10

My question is that whats the best way to keep track of the exceptions for the administrator of the application. (Notify administrator of the thrown exceptions for maintenance purposes).

To users of the system, I believe should catch the exceptions and show an appropriate error message. To admin of the system, I suppose, best method is to have a messaging system to send details of each exception as a message to the receiver. Once receiver received a new error message persists it in the database or pings the admin an email with details of the exception.

try{
  ....
}
catch(Exception e){
   //what to do here? how to notify admin?
}
  • 2
    There are an unlimited number of ways to notify people of exceptions. There is no "best" way, it depends on your actual needs, the infrastructure in place, the criticality of the exception(s) in question, and so on. – Dave Newton May 14 '14 at 11:43
  • @DaveNewton different types of exceptions would be thrown, a few of them should be monitored 24/7 and the others should be logged to be considered in scheduled maintenance. Critical ones should be by notified by email but the rest can be kept in a log. – Jack May 14 '14 at 23:27
  • Email is not sufficient for critical exceptions, really. – Dave Newton May 15 '14 at 0:04
  • So whats your suggestion? would you provide me with more details? It seems many other users are looking for an answer as well. – Jack May 15 '14 at 0:06
  • 1
    If it's a critical exception then send a text msg. If it's just "oh dear" then an email is fine. – Dave Newton May 15 '14 at 0:33
10

I'd suggest using log4j, configured with an SMTPAppender listening to fatal logs. Then, just log a fatal level message (containing any useful information you can get) for any unhandled exception reaching your global try/catch block.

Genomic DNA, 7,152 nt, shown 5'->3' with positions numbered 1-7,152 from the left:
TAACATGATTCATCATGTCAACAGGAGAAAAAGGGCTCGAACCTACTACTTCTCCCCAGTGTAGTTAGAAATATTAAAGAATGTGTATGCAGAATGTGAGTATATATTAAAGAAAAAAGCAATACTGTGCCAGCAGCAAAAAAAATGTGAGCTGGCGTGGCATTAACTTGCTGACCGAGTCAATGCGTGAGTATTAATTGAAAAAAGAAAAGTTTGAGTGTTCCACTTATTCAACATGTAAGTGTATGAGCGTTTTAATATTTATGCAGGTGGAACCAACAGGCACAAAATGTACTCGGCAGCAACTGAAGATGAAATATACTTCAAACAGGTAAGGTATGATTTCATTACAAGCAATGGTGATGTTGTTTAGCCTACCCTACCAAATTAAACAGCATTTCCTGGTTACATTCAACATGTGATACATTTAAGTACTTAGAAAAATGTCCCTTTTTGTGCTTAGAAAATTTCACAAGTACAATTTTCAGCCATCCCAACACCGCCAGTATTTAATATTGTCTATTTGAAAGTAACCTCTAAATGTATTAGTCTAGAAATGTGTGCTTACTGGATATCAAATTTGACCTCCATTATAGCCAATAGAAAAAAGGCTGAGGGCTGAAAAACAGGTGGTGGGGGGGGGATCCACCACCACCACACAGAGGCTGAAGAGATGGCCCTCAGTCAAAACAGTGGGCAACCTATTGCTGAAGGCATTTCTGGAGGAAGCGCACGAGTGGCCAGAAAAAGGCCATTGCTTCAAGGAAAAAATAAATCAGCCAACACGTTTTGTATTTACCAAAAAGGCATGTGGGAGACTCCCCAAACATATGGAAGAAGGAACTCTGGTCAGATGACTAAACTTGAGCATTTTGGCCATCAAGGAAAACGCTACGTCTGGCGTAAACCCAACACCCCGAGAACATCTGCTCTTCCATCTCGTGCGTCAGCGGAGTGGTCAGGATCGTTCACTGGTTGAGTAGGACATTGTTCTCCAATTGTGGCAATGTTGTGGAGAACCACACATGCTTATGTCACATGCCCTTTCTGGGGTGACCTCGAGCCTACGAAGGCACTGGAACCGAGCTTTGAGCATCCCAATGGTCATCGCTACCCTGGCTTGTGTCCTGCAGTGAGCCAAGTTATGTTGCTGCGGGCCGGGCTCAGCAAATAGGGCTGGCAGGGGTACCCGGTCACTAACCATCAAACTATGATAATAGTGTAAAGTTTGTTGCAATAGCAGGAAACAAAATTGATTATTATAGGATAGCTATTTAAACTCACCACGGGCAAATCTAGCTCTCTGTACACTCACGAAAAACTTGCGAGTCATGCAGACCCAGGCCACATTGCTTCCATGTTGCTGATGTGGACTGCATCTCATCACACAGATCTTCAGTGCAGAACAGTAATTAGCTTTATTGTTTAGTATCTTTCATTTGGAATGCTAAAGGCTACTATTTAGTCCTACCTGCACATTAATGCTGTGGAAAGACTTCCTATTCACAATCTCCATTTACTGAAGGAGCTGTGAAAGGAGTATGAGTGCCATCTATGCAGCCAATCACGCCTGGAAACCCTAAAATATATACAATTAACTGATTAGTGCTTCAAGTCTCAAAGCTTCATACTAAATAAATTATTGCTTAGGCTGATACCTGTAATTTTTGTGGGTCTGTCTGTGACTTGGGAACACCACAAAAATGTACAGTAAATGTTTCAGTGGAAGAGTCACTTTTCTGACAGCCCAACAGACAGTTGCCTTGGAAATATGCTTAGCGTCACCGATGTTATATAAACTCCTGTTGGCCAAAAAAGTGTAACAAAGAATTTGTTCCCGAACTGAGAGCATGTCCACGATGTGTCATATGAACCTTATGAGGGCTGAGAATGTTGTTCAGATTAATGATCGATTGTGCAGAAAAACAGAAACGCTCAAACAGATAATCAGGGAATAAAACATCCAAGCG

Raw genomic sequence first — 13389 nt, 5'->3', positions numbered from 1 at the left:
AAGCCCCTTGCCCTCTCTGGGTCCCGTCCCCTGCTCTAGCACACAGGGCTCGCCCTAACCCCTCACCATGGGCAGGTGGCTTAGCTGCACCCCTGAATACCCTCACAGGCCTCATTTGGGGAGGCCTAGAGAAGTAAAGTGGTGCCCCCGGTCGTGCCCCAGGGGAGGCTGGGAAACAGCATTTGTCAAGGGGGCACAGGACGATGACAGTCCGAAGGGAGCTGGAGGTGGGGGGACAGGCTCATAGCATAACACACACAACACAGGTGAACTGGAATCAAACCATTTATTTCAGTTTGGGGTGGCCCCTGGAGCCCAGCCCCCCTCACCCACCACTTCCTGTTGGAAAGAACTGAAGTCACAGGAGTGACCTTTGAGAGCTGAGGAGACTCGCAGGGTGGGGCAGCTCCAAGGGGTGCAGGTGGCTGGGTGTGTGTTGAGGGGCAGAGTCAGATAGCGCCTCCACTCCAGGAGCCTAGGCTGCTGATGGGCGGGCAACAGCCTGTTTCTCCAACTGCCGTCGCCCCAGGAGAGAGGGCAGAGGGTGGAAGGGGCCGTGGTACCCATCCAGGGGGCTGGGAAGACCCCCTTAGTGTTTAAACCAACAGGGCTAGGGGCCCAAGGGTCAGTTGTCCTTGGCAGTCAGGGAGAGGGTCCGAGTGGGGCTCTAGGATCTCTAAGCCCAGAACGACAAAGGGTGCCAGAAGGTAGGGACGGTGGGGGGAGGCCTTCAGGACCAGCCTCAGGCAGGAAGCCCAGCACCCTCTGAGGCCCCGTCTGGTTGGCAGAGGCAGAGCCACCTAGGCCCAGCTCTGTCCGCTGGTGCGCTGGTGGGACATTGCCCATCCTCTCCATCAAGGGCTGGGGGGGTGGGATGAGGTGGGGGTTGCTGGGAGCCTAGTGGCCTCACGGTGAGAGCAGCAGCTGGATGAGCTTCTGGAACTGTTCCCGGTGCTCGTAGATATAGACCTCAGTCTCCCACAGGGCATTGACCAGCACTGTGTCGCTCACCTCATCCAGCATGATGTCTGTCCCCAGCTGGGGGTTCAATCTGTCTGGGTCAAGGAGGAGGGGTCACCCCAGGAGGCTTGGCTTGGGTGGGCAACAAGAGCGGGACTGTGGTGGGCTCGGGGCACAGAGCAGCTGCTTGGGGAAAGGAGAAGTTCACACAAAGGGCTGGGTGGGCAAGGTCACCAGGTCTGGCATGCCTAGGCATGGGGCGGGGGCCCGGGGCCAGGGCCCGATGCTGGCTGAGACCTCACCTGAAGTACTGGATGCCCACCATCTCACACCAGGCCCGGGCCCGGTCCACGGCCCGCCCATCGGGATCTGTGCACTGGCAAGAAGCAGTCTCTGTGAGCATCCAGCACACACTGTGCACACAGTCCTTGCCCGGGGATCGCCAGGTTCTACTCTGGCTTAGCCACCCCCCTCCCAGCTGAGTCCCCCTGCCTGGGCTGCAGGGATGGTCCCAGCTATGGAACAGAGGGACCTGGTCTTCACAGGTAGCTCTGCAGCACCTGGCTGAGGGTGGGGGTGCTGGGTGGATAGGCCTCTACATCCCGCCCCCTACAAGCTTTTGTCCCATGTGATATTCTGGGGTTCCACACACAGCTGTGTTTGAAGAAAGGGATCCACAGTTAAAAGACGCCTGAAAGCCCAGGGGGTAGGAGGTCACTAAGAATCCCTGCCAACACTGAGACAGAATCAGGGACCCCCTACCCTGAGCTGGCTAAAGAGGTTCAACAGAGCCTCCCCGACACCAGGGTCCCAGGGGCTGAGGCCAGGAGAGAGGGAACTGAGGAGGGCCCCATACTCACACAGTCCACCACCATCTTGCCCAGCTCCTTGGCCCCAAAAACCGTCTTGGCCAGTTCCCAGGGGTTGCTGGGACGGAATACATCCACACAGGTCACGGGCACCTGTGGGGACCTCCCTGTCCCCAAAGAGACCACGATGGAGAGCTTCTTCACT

See also : What is the proper way to configure SMTPAppender in log4j?

  • Just make sure the admin controls the log4j configuration so they can prevent swamped inboxes. – flup May 23 '14 at 18:33
  • 1
    what's your idea about Alexandre Santos's answer? – Jack May 26 '14 at 3:36
9

Enterprise solution:

Use SL4J and save all messages to your logs.

Use MDC to add tags to your log messages. Have these tags describe who should be notified and the nature of the error:

2014-05-24 [SystemCAD][NOTIFY=ADMIN], [ACCOUNTID=123], [SEVERITY=SEVERE], [MESSAGE="Cannot contact Google.com"]  
2014-05-24 [SystemCAD][NOTIFY=USER], [ACCOUNTID=123], [SEVERITY=SEVERE], [MESSAGE="Could not save document to Google. Support has been notified."]  

Get Splunk or some product similar to index all your logs for easy searching and to create events which can be used to notify your admins. Use PagerDutty to notify your admins and create escalation, avoid duplicates, create triggers, etc.

  • Whats your idea about Keat's message? – Jack May 26 '14 at 0:22
  • 2
    It is a nice solution for very small systems, but as soon as your logs start growing you will need to think of indexing them, and searching. This is what Splunk offers. Another problem is when the admins want to configure notification delivery. For example, if it is business hours, then email me, but if it is after hours, then SMS me. Or, if I am on vacation... and you simply can't ask SMTPAppender to provide all the flexibility needed. That's why you need PagerDutty. – Alexandre Santos May 26 '14 at 1:24